Once an open book, ANZ suspect and unaccountable

Ian Rogers Latest news

Finding time to produce amiable social media videos on 'books that shaped my life' - next week, Jez Alborough's 1999 classic Duck in the Truck - followers of ANZ and it's once reflective chief executive Shayne Elliot and his board are left perplexed by its silence in the face of a reputation crisis tied to harsh action by the Australian banking regulator.

Defiant and unapologetic, ANZ is the odd bank out among its big 4 peers as APRA sanctions the whole oligopoly. At 3 of these banks' depositors and shareholders can study up on why that is so since they may read the obligatory self-assessments submitted 9 months ago.

“The report was prepared for APRA on the understanding that the bank supplied it on a confidential basis and the bank never releases confidential submissions of this type,” Stephen Ries, the ANZ’s media adviser said yesterday.

 "We have no problem with APRA releasing it .. it's up to APRA to release it."

APRA, with no objection, seems to be leaving it up to ANZ to disclose, as NAB did in December and a reluctant Westpac finally did yesterday. It’s the same policy for the other 32 banks required to report late last year on risk governance.

A lack of specifics in APRA's brief statement on their reasons for their intervention emphasise the need for the bank's customers to know the analysis and detail in the suppressed ANZ assessment.

APRA said it was "applying additional capital requirements to three major banks to reflect higher operational risk identified in their risk governance self-assessments.

"APRA has written to ANZ, NAB and Westpac advising of an increase in their minimum capital requirements of $500 million each. The capital add-ons will apply until the banks have completed their planned remediation to strengthen risk management, and closed gaps identified in their self-assessments."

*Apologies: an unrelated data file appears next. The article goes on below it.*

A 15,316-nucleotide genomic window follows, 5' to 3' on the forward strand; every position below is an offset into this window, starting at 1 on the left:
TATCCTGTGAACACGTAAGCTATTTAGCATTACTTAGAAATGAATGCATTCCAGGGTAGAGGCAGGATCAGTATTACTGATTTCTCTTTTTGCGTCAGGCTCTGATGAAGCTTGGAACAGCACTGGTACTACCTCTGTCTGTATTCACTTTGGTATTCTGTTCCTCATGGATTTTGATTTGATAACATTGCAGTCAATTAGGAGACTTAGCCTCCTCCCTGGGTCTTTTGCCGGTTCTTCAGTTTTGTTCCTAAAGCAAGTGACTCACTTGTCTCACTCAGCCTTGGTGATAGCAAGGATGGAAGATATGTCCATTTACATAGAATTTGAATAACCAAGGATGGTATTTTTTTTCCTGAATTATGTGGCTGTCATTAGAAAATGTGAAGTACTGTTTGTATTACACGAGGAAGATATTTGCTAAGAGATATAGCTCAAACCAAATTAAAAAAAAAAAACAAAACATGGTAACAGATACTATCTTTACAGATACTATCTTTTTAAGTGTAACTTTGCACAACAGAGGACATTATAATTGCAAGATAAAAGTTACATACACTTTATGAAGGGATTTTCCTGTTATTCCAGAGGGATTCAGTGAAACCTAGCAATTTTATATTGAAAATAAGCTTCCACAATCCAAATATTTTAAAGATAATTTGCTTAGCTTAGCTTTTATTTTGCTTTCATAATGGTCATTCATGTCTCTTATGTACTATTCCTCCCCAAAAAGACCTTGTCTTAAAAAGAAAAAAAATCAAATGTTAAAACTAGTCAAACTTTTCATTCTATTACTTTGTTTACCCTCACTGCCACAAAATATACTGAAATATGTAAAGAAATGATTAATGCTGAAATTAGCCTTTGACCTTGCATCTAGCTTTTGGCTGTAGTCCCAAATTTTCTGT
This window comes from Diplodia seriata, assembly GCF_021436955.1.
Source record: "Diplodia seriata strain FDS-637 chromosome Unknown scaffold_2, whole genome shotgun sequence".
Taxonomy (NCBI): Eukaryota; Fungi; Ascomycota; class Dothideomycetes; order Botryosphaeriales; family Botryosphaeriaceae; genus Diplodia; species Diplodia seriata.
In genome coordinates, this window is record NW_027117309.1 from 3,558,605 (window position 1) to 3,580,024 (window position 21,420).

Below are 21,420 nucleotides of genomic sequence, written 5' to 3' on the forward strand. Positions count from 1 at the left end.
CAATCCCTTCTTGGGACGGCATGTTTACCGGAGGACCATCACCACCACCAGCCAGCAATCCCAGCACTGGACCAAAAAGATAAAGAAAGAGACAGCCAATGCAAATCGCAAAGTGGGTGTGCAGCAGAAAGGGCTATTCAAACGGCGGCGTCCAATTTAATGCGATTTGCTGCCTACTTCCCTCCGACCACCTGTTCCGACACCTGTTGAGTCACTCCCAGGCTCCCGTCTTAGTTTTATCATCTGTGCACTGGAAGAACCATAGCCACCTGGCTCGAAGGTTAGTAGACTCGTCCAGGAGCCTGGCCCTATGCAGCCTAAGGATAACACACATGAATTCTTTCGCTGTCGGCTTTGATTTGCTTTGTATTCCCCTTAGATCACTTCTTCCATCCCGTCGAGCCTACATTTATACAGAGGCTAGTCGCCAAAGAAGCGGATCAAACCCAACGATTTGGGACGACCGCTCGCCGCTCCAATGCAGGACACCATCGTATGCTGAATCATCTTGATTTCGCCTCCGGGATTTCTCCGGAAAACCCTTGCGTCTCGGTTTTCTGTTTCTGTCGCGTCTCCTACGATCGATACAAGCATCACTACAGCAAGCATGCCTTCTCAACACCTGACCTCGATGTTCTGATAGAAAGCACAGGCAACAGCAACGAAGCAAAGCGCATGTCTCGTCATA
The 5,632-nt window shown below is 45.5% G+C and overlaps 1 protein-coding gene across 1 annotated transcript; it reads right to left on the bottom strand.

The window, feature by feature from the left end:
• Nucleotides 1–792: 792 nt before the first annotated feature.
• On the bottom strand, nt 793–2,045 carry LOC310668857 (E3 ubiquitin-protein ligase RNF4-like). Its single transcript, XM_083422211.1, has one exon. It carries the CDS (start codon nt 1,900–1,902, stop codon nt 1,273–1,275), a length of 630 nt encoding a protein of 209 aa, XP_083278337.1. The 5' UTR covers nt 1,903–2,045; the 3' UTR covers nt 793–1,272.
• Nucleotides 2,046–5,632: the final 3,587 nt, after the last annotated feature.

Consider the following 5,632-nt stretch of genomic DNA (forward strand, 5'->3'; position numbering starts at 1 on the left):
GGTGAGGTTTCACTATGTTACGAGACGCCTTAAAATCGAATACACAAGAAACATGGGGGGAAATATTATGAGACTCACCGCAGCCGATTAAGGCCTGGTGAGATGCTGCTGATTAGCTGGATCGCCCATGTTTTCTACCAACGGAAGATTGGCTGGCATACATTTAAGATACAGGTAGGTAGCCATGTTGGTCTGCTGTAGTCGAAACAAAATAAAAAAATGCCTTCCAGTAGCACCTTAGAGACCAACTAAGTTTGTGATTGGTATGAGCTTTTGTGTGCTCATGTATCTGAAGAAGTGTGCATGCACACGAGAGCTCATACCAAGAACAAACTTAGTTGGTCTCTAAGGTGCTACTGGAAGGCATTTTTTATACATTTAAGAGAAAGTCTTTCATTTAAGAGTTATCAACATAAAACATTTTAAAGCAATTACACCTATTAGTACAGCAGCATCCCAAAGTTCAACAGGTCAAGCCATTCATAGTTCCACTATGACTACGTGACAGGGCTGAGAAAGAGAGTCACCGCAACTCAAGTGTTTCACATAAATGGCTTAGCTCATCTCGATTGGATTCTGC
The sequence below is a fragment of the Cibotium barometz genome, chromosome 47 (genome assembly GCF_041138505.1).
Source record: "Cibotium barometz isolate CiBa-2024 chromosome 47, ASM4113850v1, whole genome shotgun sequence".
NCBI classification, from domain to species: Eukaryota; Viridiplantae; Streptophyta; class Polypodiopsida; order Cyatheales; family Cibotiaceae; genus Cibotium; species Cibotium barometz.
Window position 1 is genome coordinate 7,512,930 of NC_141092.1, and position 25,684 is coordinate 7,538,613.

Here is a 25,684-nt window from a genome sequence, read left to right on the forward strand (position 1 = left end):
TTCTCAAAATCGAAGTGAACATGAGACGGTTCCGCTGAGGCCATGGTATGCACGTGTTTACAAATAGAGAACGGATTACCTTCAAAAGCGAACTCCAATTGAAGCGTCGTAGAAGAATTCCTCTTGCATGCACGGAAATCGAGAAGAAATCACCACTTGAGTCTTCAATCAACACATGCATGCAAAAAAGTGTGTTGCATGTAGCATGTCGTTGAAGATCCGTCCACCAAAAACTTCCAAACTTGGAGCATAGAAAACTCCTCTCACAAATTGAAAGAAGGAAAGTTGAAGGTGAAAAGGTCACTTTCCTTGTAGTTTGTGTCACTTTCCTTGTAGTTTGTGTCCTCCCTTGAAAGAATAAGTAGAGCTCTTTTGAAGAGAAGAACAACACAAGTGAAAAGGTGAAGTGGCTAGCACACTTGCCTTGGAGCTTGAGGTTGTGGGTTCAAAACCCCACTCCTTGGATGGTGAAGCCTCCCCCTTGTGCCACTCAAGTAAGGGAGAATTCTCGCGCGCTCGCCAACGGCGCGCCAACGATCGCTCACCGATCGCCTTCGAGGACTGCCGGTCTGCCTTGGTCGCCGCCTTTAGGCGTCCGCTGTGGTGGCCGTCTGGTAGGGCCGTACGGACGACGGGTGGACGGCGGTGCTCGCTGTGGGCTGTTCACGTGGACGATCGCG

Yet on the ANZ side there is so far not one word of context, rejoinder or insight in the face of the capital penalty from APRA.

In some ways ANZ ought to have a tidier story to tell on risk management and learning from the past. Remember the bank’s lax funding of Opes Prime, which crashed in March 2008 and was the subject of a comprehensive internal study five months later?

Or is ANZ's thoroughness on risk management follow up on a par with that revealed in the CBA Prudential Inquiry?

Shayne Elliott's personal record as CFO from 2012 and CEO since 2016; some cynics wonder if that's tough material, ANZ exposed (like CBA and NAB) as underinvesting in risk, his conviction on budget priorities mostly to blame?

Over the years Elliott has showcased his own blend of emotional, strategic leadership.

"At ANZ ... we believe in an openness, transparency and sharing and how this culture is our true differentiator," he said as recently as February, and it's nothing new.

"I’m an avid reader and love immersing myself in a range of books that challenge my thinking. One book I feel is as relevant today as when it was published in 2002 is Execution – the Discipline of Getting Things Done, by Larry Bossidy and Ram Charan,” Elliot shared with his LinkedIn followers a few days ago.

"Understanding how to link together the three core processes of a business - people, strategy and operations – is core to disciplined execution. This is a practical read about getting things done – my copy is dog-eared and full of margin scribbles," Elliot said.

What's not getting done is heading off any nonsense, ANZ sidestepping the chance yesterday to displace this with primary source material.

Into the void rushes innuendo and conjecture, with mischief makers free to speculate on ANZ's bad boy culture.

This converts old trading room scandals into a fizz whiz combining tipsy leaders and forever alert HR heads with less tenuous material such as multiple incidents of executive malfeasance, the mix capped off with jet-setting rumours alloyed into fact.

Salacious for sure, though chances are chunks of the above are true. And then there’s a heated contest over the extent and quality of any data trails or video to underpin allegations of lurid or indulgent events.

Why not litigate? was the question at the heart of Ken Hayne's recent manifesto.

If money's been misappropriated or misused and standards of civility abused then prosecution or civil action may be on the agenda at ANZ.

The ANZ self-assessment won't be kept hidden all that long, one of the economics committees of parliament certain to haul it into the public domain.

The odds are that ANZ reconsiders, and stick a redacted version on their website soon.